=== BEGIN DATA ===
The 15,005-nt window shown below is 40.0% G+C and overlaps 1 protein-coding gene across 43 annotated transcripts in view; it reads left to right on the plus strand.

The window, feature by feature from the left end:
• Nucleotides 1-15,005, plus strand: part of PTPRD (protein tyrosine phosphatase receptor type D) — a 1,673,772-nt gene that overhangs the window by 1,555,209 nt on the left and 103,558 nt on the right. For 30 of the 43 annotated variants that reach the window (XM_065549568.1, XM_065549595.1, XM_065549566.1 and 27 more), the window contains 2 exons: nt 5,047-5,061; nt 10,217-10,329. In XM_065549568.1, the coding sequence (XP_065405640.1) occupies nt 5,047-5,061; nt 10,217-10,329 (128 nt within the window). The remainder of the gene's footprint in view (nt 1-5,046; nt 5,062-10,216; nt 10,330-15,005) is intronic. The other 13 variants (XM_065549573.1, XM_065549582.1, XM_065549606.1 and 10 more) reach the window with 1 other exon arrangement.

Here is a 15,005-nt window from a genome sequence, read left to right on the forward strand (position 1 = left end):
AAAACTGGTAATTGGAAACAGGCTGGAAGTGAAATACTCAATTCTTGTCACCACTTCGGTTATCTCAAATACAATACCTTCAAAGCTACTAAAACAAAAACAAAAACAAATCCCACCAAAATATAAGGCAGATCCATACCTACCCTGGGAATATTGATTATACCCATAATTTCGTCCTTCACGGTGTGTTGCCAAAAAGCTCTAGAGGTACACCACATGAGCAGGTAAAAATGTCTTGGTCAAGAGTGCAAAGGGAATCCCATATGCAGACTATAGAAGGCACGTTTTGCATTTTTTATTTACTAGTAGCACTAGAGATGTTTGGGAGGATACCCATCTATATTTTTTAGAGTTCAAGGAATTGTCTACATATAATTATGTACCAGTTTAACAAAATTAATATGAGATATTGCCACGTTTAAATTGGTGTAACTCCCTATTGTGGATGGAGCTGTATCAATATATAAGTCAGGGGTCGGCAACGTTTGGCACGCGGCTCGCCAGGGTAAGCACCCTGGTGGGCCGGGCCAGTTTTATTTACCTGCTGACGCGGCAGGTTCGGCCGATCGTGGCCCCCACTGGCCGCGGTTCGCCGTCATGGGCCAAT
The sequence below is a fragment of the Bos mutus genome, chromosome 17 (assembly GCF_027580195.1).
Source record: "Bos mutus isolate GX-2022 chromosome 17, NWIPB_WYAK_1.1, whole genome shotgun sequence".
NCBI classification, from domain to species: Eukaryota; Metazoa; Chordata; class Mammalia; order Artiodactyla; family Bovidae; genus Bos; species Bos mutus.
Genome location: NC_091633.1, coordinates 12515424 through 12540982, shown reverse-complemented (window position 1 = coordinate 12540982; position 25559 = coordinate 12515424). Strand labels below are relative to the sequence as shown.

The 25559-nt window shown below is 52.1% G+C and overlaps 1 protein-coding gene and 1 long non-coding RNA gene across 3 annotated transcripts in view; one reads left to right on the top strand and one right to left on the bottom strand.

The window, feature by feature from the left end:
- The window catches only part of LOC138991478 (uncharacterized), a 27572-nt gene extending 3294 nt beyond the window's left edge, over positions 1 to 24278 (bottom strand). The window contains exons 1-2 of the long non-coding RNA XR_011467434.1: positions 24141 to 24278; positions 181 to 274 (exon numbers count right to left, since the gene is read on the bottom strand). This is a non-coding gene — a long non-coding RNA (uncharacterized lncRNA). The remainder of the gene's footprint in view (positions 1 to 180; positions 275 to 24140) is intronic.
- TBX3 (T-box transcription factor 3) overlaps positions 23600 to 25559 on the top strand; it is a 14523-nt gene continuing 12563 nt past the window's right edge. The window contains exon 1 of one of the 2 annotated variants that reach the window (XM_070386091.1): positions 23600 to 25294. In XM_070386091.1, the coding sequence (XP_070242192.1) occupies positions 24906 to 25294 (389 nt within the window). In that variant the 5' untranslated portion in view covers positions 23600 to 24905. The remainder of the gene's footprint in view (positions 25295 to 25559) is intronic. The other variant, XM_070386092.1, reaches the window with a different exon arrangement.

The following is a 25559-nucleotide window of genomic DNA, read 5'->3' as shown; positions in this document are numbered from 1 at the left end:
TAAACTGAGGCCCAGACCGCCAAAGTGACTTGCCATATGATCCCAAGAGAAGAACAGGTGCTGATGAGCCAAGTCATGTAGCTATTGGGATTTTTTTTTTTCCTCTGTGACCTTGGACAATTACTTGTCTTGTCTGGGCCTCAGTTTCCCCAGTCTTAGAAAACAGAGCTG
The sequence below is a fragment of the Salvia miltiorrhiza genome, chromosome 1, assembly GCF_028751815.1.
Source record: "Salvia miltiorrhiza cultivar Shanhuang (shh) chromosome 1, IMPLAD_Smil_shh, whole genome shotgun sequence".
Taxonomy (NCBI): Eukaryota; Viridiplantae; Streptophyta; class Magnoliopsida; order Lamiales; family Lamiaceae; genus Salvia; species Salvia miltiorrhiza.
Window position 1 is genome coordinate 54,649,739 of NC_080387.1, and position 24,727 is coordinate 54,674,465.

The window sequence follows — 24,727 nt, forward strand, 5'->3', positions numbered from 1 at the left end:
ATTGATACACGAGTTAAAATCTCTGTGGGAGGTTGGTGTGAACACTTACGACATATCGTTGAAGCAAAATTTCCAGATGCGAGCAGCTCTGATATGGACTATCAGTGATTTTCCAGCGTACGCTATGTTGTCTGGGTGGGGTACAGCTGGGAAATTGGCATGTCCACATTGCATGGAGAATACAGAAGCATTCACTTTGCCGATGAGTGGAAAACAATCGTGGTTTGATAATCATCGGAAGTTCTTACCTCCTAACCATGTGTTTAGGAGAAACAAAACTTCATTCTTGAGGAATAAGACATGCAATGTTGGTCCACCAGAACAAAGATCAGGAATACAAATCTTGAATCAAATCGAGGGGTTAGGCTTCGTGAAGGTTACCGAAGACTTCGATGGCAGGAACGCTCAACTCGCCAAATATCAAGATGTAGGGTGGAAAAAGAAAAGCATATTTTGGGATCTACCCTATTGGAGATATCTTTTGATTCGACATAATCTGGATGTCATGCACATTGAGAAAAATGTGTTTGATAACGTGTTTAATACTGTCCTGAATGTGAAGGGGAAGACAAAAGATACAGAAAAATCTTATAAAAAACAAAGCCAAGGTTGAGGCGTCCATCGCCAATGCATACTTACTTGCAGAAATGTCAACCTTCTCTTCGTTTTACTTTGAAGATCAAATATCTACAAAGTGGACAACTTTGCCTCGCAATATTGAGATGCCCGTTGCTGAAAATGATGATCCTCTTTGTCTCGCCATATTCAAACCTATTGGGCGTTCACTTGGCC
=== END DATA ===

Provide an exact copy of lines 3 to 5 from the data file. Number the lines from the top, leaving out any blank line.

• Nucleotides 1-15,005, plus strand: part of PTPRD (protein tyrosine phosphatase receptor type D) — a 1,673,772-nt gene that overhangs the window by 1,555,209 nt on the left and 103,558 nt on the right. For 30 of the 43 annotated variants that reach the window (XM_065549568.1, XM_065549595.1, XM_065549566.1 and 27 more), the window contains 2 exons: nt 5,047-5,061; nt 10,217-10,329. In XM_065549568.1, the coding sequence (XP_065405640.1) occupies nt 5,047-5,061; nt 10,217-10,329 (128 nt within the window). The remainder of the gene's footprint in view (nt 1-5,046; nt 5,062-10,216; nt 10,330-15,005) is intronic. The other 13 variants (XM_065549573.1, XM_065549582.1, XM_065549606.1 and 10 more) reach the window with 1 other exon arrangement.

Here is a 15,005-nt window from a genome sequence, read left to right on the forward strand (position 1 = left end):
AAAACTGGTAATTGGAAACAGGCTGGAAGTGAAATACTCAATTCTTGTCACCACTTCGGTTATCTCAAATACAATACCTTCAAAGCTACTAAAACAAAAACAAAAACAAATCCCACCAAAATATAAGGCAGATCCATACCTACCCTGGGAATATTGATTATACCCATAATTTCGTCCTTCACGGTGTGTTGCCAAAAAGCTCTAGAGGTACACCACATGAGCAGGTAAAAATGTCTTGGTCAAGAGTGCAAAGGGAATCCCATATGCAGACTATAGAAGGCACGTTTTGCATTTTTTATTTACTAGTAGCACTAGAGATGTTTGGGAGGATACCCATCTATATTTTTTAGAGTTCAAGGAATTGTCTACATATAATTATGTACCAGTTTAACAAAATTAATATGAGATATTGCCACGTTTAAATTGGTGTAACTCCCTATTGTGGATGGAGCTGTATCAATATATAAGTCAGGGGTCGGCAACGTTTGGCACGCGGCTCGCCAGGGTAAGCACCCTGGTGGGCCGGGCCAGTTTTATTTACCTGCTGACGCGGCAGGTTCGGCCGATCGTGGCCCCCACTGGCCGCGGTTCGCCGTCATGGGCCAAT